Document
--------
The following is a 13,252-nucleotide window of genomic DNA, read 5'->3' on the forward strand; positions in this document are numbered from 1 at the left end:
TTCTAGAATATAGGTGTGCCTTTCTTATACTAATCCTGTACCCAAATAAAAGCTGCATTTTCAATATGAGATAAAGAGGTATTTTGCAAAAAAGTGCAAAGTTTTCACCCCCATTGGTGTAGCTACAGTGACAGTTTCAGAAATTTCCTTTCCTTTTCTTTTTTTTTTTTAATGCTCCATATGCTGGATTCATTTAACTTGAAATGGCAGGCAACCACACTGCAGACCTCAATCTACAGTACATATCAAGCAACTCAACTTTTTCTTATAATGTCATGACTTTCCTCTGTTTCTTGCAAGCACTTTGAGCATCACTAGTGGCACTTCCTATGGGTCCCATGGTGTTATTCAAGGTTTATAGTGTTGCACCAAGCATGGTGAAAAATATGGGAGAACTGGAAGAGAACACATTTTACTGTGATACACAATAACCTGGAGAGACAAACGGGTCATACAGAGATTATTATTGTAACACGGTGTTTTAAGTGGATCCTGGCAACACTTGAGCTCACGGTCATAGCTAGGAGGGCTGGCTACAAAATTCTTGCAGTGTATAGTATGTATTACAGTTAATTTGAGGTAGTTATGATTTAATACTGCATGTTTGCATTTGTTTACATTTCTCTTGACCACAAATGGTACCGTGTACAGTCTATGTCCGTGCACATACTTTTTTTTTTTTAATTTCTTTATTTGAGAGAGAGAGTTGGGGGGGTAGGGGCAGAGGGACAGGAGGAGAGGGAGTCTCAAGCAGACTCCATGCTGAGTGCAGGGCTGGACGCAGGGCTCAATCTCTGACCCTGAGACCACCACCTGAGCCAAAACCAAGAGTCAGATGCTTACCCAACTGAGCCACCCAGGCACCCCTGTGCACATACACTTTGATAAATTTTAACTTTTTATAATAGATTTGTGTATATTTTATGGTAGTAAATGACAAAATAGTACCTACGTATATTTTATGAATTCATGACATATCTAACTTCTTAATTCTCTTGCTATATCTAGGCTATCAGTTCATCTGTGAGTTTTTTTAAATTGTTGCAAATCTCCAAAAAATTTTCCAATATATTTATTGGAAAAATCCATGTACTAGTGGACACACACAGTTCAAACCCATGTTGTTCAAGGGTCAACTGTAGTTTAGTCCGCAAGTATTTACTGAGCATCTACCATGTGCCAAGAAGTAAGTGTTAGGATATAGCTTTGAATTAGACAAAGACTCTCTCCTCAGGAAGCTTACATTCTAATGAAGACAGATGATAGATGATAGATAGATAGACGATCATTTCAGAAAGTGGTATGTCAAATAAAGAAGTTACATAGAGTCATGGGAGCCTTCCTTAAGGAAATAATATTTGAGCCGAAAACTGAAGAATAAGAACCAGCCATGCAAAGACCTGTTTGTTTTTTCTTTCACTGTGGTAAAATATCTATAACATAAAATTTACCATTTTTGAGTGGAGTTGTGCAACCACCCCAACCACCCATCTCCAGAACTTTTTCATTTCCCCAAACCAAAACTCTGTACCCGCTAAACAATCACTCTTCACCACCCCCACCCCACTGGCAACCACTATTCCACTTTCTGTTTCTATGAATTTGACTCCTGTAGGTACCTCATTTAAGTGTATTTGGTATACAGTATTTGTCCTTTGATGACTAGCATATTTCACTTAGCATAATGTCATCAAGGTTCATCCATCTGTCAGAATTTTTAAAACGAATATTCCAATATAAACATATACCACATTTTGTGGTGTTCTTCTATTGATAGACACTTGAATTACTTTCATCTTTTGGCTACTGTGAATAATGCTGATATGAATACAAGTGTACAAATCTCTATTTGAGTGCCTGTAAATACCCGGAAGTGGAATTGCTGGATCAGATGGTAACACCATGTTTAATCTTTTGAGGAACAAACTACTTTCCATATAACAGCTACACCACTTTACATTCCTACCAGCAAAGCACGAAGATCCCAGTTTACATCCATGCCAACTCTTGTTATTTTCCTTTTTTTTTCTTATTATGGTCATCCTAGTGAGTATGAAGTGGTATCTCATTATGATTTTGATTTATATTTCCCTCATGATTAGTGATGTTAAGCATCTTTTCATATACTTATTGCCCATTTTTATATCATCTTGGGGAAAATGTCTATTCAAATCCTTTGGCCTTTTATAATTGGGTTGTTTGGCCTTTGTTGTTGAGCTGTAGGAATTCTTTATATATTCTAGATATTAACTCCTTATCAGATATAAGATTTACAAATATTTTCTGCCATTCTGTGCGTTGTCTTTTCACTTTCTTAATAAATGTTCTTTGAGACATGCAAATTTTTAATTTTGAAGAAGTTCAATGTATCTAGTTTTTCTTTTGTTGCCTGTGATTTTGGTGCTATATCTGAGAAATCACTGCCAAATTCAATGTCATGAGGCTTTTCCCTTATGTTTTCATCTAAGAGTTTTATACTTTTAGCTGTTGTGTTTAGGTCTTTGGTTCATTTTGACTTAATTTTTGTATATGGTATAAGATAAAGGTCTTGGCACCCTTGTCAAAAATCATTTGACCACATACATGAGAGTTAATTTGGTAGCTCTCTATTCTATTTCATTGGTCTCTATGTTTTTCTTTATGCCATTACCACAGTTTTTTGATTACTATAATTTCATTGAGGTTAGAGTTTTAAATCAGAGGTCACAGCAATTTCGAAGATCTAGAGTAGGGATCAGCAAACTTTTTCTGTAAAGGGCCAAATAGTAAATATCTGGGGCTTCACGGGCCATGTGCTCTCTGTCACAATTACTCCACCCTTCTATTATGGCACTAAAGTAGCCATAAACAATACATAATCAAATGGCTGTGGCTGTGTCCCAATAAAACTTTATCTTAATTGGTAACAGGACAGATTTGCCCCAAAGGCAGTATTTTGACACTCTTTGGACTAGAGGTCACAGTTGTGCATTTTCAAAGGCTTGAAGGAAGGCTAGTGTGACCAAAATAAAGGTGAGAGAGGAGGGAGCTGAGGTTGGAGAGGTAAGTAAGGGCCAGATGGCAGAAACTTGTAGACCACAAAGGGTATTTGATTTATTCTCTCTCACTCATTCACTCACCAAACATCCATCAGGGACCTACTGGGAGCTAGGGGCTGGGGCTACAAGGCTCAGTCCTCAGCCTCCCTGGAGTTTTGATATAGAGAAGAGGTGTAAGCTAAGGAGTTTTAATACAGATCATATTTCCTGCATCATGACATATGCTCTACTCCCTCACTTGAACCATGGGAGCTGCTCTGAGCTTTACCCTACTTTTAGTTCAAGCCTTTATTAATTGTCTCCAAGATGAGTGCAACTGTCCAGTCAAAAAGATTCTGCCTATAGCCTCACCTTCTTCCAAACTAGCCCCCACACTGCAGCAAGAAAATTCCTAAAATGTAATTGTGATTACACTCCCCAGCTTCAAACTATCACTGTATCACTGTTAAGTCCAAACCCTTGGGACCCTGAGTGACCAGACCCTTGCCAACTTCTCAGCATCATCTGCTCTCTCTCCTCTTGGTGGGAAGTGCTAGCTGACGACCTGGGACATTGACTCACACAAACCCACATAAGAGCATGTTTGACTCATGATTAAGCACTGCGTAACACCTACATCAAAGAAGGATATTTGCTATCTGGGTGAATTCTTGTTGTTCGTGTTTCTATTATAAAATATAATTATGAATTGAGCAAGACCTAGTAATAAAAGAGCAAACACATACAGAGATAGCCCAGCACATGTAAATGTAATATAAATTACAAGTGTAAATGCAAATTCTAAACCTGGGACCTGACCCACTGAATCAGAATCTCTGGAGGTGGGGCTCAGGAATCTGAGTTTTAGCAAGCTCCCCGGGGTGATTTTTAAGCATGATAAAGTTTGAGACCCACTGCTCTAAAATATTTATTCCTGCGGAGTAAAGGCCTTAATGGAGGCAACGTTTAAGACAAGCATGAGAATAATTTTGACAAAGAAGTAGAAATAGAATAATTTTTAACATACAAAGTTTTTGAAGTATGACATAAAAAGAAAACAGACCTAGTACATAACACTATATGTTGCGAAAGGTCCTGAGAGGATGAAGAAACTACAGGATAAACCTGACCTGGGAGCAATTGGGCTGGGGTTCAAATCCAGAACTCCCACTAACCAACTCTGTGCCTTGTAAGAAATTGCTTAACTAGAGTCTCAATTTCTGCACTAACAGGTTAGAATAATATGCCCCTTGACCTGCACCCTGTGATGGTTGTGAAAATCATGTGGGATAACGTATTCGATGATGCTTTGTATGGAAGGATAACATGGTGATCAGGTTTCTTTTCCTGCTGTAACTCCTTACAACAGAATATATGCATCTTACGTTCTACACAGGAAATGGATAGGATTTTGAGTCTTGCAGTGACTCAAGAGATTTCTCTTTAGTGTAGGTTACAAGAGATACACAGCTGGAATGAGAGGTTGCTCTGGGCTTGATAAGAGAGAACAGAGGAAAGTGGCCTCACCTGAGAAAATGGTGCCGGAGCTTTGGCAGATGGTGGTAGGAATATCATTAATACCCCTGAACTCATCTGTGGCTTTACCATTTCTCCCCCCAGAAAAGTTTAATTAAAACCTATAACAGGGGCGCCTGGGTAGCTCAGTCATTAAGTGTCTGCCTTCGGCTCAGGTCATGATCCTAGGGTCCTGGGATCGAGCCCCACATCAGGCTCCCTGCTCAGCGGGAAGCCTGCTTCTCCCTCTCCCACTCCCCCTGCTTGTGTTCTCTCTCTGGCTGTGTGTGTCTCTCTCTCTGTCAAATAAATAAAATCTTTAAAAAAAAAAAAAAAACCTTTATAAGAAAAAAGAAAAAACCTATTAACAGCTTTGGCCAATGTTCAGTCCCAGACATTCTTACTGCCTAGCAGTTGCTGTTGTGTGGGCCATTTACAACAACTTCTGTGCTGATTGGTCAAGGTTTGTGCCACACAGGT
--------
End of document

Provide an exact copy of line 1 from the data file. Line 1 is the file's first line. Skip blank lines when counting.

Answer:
The following is a 13,252-nucleotide window of genomic DNA, read 5'->3' on the forward strand; positions in this document are numbered from 1 at the left end: